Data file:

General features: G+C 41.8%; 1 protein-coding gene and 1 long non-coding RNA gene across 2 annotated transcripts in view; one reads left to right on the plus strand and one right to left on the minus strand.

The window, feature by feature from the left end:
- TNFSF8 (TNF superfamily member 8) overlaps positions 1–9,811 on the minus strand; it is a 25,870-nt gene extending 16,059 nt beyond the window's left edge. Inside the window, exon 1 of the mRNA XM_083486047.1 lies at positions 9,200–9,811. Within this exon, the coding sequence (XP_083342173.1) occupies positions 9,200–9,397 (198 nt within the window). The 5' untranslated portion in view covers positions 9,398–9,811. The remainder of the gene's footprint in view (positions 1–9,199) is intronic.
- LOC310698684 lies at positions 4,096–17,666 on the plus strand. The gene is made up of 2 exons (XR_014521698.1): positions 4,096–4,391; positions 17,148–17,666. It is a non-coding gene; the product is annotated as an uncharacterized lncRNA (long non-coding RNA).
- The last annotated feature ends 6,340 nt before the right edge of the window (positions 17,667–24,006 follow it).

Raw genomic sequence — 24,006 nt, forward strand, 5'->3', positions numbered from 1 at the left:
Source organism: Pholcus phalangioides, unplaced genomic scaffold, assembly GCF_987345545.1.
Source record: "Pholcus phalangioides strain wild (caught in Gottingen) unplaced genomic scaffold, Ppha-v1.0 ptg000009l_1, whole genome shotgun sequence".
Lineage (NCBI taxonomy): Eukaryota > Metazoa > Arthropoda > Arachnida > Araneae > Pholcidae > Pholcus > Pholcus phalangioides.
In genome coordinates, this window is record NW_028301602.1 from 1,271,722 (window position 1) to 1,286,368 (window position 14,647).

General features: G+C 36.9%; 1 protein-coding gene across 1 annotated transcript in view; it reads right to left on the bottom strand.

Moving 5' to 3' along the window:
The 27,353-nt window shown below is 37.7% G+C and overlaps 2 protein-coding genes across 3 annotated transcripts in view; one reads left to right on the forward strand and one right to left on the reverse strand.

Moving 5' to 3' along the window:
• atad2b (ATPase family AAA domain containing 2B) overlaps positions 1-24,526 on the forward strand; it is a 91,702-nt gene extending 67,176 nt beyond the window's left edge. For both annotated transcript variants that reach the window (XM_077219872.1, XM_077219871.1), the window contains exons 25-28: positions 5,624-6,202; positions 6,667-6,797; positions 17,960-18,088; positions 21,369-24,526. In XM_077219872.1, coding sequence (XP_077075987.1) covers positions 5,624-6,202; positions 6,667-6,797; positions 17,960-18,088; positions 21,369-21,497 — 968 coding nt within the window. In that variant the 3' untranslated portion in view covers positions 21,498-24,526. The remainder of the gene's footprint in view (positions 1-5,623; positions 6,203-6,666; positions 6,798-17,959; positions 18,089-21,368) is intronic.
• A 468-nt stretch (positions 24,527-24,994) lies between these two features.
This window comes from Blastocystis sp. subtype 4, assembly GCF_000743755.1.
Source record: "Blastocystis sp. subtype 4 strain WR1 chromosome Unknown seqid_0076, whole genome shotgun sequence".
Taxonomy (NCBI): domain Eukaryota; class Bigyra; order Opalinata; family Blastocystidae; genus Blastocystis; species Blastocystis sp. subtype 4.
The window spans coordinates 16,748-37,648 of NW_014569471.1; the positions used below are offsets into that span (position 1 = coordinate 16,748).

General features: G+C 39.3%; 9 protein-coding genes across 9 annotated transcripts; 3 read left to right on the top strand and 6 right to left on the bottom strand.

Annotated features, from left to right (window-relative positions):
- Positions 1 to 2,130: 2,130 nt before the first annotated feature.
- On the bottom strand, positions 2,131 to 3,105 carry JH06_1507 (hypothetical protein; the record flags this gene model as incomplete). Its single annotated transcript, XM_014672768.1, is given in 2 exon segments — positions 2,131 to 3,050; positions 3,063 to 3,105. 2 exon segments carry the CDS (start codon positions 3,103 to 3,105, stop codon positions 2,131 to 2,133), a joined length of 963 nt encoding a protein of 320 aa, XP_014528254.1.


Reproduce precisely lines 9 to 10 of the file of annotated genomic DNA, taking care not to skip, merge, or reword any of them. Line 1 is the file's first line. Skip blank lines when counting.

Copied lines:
Lineage (NCBI taxonomy): Eukaryota > Metazoa > Arthropoda > Arachnida > Araneae > Pholcidae > Pholcus > Pholcus phalangioides.
In genome coordinates, this window is record NW_028301602.1 from 1,271,722 (window position 1) to 1,286,368 (window position 14,647).